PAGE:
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Ruminations on the far-right threat in Europe

September 18th, 2014

Columnists commenting on the weekend Swedish and Brandenburg elections agree that the rise of the far-right is inevitable even in western European countries which were not hit hard by the economic crisis. The growing popularity of far-right radicalism is a good reminder for moderate parties that they should pay more attention to growing inequality and lack of opportunity.

The far-right is on the rise even in richer western European states, Csaba Lukács in Magyar Nemzet (print edition) comments on the weekend Swedish Parliamentary election. The conservative analyst notes that the far-right Sweden Democrats who received 12.9 per cent of the popular vote will have a higher proportion of seats in Parliament than the Hungarian far-right Jobbik party has. Lukács recalls that according to various reports, anti-Semitic and anti-immigrant violence has been on the rise in Malmö. He believes that the rising support for the far-right is the result of increased migration, high unemployment and rising inequality. All this shows that even better-off countries are struggling to help the poor who without meaningful opportunities turn to the far-right radicals. Lukács contends.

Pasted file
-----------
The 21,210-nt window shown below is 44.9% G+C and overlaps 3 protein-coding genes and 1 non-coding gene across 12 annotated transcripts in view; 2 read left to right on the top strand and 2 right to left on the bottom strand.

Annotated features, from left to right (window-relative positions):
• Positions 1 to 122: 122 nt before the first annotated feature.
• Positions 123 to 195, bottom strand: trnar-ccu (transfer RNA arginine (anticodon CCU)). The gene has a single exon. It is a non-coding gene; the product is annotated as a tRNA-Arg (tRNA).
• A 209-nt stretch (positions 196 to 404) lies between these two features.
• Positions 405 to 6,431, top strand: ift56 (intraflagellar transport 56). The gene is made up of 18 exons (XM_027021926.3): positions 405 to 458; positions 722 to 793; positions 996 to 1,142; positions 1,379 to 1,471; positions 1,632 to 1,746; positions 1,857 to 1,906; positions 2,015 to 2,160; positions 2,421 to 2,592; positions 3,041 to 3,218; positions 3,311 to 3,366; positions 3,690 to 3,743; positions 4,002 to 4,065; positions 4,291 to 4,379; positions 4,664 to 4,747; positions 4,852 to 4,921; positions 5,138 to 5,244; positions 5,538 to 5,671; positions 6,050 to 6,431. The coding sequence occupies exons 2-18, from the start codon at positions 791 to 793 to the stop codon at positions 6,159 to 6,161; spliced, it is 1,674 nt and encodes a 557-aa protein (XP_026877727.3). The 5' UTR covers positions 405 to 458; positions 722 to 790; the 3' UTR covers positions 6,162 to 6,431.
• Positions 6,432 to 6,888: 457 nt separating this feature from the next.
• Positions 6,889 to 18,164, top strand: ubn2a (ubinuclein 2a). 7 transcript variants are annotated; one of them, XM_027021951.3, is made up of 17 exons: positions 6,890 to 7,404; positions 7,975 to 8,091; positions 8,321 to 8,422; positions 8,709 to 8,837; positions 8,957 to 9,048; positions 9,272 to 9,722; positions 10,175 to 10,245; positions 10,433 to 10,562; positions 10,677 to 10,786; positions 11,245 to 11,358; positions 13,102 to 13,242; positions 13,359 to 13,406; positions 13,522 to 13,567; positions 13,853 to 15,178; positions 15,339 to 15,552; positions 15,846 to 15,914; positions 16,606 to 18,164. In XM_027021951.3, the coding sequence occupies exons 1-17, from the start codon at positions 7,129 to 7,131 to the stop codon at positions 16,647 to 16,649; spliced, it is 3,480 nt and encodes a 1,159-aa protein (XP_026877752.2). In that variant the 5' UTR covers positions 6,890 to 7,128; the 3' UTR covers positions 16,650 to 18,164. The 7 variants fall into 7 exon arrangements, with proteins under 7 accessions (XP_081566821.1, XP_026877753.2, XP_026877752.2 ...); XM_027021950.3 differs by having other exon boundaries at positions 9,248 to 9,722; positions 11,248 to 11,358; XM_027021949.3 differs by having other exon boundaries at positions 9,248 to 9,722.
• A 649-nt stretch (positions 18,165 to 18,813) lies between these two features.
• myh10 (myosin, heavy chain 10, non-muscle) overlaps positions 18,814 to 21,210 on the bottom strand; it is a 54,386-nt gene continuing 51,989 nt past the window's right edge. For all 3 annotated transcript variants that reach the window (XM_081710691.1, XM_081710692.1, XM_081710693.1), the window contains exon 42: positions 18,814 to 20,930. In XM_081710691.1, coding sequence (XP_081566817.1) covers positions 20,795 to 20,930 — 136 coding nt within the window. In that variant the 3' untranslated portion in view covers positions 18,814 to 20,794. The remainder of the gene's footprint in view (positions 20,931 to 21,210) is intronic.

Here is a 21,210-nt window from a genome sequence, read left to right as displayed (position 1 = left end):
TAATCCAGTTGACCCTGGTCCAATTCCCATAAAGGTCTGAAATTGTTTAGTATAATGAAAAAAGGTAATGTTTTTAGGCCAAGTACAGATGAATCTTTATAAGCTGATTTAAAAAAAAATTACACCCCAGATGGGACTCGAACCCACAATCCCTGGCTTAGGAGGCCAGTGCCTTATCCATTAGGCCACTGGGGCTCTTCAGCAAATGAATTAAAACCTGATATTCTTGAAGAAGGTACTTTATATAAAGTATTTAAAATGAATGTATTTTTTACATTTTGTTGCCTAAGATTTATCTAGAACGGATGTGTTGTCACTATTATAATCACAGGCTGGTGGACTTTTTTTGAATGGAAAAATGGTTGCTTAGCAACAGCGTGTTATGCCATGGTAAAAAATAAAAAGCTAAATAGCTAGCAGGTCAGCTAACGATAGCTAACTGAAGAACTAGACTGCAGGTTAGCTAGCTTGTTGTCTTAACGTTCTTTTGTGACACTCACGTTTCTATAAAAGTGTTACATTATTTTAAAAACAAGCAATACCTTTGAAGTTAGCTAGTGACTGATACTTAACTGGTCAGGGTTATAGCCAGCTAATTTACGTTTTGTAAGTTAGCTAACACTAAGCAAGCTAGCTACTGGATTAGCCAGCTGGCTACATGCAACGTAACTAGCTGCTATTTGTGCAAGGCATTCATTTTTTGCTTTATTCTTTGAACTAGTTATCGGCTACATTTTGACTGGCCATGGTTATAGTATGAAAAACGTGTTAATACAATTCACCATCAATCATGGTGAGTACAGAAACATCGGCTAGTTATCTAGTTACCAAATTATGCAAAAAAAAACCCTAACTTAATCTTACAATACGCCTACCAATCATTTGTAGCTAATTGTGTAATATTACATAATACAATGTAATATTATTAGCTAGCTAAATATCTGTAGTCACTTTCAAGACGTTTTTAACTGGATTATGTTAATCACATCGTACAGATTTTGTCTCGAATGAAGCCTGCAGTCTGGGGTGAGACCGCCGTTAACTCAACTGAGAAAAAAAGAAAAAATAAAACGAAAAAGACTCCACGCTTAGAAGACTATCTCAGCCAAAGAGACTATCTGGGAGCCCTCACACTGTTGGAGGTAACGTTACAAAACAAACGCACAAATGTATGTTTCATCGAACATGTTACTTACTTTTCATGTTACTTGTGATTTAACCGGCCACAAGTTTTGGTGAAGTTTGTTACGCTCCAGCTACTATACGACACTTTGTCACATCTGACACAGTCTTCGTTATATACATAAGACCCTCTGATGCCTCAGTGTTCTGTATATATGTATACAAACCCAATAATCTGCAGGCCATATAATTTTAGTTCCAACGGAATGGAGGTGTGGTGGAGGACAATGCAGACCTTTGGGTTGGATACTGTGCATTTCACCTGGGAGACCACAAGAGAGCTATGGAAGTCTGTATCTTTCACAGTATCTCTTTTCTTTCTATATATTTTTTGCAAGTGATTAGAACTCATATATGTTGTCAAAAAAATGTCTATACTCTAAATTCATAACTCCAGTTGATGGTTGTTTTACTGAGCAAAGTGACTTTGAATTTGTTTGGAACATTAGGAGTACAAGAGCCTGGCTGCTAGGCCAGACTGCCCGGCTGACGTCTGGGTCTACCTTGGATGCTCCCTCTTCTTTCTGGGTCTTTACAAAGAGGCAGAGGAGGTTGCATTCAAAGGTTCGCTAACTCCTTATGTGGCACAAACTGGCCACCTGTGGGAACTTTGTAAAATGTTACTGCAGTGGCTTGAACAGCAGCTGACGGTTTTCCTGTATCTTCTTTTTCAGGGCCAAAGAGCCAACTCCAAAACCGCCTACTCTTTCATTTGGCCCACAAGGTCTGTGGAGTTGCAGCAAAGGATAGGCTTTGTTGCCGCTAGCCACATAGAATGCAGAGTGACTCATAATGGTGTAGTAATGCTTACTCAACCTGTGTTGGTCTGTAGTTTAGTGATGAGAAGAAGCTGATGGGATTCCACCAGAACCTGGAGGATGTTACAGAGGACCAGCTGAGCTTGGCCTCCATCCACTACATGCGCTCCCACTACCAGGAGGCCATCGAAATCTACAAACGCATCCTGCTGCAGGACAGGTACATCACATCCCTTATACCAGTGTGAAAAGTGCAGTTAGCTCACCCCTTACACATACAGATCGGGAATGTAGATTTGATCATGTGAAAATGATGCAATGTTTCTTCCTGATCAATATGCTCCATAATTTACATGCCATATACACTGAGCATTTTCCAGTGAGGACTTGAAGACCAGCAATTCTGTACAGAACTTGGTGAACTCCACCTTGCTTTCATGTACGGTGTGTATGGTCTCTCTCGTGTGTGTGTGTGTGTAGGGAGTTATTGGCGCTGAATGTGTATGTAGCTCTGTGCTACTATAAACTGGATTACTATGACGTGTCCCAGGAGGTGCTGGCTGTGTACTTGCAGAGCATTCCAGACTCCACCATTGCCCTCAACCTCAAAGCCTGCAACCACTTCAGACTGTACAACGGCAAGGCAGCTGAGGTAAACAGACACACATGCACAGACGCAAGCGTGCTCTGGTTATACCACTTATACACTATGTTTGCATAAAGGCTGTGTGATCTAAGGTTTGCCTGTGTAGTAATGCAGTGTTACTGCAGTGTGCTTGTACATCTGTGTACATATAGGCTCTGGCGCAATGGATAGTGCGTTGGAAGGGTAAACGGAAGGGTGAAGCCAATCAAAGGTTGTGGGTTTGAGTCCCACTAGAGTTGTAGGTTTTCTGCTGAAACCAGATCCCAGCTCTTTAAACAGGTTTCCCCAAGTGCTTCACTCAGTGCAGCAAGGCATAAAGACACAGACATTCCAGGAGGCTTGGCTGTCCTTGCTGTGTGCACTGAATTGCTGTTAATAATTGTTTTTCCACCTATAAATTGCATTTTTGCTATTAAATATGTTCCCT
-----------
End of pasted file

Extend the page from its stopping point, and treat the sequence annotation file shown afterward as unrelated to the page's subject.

In Népszabadság, Edit Inotai adds that the far-right Alternative für Deutschland also increased its support to 12 per cent at the weekend Brandenburg state election. Despite the fact that neither Germany nor Sweden have been seriously hit by the economic crisis, the xenophobic far-right in both countries have increased their support, Inotai notes. She goes on to claim that the far-right successfully addresses voters fears over increasing economic insecurity and slower growth, but they cannot offer credible policy alternatives. Inotai believes that the good news is that close to 90 per cent of Swedish and Brandenburg voters still reject the far-right.  The presence of far-right radicalism on the political scene serves as a good reminder for mainstream parties that they must address the issues of migration and lack of opportunities, Inotai concludes.

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